Supporting towns and cities in restoring nature and biodiversity
Green urban spaces, from parks and gardens to green roofs and urban farms, provide a wide range of benefits for people and the planet. They provide vital space for physical and mental wellbeing and a very important habitat for nature, including for birds and pollinators. Green space helps reduce air, water and noise pollution, provides protection from flooding, droughts and heat waves and much more.
While protection of some urban green spaces has increased, green spaces often lose out in the competition for land as the share of the population living in urban areas continues to rise. The Biodiversity Strategy for 2030 aims to reverse these trends, and to protect and restore our precious urban ecosystems.
This platform aims to provide guidance and knowledge to support of towns and cities in enhancing and restoring their urban nature and biodiversity, along with links to other relevant European Commission initiatives and policies.
Urban Greening Plan Guidance and Toolkit
As part of the Biodiversity Strategy - in order to bring nature back to cities and reward community action - the Commission called on European towns and cities of at least 20,000 inhabitants to “..develop ambitious Urban Greening Plans” including “measures to create biodiverse and accessible urban forests, parks and gardens; urban farms; green roofs and walls; treelined streets; urban meadows; and urban hedges.”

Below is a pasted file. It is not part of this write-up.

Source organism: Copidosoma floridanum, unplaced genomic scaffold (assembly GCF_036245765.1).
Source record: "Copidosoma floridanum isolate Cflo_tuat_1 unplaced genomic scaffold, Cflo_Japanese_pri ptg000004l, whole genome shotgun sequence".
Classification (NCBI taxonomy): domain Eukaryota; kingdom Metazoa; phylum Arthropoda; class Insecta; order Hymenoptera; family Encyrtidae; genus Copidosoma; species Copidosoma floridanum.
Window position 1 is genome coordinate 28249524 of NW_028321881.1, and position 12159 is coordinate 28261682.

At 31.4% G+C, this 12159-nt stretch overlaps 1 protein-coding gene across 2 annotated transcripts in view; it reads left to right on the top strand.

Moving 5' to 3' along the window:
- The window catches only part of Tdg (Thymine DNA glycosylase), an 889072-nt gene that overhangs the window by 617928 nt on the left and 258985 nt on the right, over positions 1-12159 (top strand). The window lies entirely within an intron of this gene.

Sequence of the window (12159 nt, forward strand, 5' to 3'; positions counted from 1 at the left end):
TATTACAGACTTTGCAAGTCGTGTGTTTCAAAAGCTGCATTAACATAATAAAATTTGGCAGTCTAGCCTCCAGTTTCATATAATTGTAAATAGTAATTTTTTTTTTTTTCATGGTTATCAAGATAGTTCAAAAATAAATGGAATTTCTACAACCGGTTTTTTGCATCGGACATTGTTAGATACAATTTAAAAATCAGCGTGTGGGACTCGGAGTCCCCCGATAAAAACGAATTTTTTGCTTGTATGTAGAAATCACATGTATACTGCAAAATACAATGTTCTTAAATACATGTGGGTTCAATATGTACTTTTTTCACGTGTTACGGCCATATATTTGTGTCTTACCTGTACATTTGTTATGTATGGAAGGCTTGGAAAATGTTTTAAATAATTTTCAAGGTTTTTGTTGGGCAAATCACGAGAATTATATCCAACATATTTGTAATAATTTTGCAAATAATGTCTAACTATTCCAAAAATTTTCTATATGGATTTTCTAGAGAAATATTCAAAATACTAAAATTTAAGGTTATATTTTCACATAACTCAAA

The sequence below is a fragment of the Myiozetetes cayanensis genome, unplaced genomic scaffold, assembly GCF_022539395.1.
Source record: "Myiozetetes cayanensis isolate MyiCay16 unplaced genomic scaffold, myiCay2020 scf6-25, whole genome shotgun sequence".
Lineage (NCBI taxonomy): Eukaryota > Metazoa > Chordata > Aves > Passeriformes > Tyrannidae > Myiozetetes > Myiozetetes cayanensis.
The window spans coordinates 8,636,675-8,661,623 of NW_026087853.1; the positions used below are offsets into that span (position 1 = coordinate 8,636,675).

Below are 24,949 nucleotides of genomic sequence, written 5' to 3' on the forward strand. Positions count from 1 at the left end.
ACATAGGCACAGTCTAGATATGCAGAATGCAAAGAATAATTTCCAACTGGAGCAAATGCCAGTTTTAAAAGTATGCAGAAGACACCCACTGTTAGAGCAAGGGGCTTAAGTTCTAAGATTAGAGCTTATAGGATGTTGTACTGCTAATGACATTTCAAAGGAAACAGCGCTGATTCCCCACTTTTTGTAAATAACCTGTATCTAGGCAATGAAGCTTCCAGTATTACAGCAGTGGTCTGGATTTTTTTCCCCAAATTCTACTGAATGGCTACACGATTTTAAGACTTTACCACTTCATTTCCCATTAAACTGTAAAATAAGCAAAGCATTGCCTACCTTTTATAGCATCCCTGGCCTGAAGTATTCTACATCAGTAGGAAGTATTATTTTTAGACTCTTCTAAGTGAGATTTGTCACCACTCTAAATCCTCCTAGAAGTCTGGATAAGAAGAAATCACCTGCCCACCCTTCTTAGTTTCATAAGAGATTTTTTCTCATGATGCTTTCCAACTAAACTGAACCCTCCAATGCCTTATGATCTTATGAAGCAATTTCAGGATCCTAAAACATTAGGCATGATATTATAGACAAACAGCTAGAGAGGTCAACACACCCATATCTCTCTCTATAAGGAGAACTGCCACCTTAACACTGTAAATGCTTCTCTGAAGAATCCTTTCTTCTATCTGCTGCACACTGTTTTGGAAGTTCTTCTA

This guidance aims to support local authorities in achieving this objective. It has been developed in collaboration with Eurocities and ICLEI, and is based on discussion with many local authorities that have already gone through the process of developing and implementing successful urban greening plans.
It stresses the importance of the collaborative process of developing an urban greening plan, including the need for working with citizens and other stakeholders, and for cross-departmental working and integration of the greening plan with other aspects of urban development, from mobility and health, air and water, to energy and climate adaptation.
An Urban Greening Plan is not a stand alone document, it is a long term framework and strategy to ensure that towns and cities grow greener in the future.
You can find the draft Urban Greening Plan Guidance here.
The draft Urban Greening Plan Toolkit will be available shortly.
These documents are currently in draft format - if you have any suggestions/comments/additions for them, please feel free to send them to ENV-GREENCITIES@ec.europa.eu before the end of January 2023. The finalised versions will be translated and published shortly after this.
Urban greening plan cycle steps: (1) Political commitment; (2) Working structure; (3) Co-creation process; (4) Long-term vision and goals; (5) Current state of nature and biodiversity; (6) Indicators and targets; (7) Priorities, actions, responsibilities, timelines, and financing; (8) Communication, education, and public awareness strategy; (9) Monitoring, reporting, and evaluation system; (10) Adopt, publish and implement the plan
Related Policies and Initiatives
See links here to other European Commission flagship policies and initiatives that have a strong urban nature and biodiversity element.
The EU and the Commission provide support through a wide range of funding programmes, covering funding opportunities as well as advice on how to access funding and put it to use. See here for more information:
Check back here soon for future events, workshops and other networking opportunities to discuss urban nature and biodiversity, and urban greening plans with other EU partners. If you have any events you would like to share here, please send them to ENV-GREENCITIES@ec.europa.eu.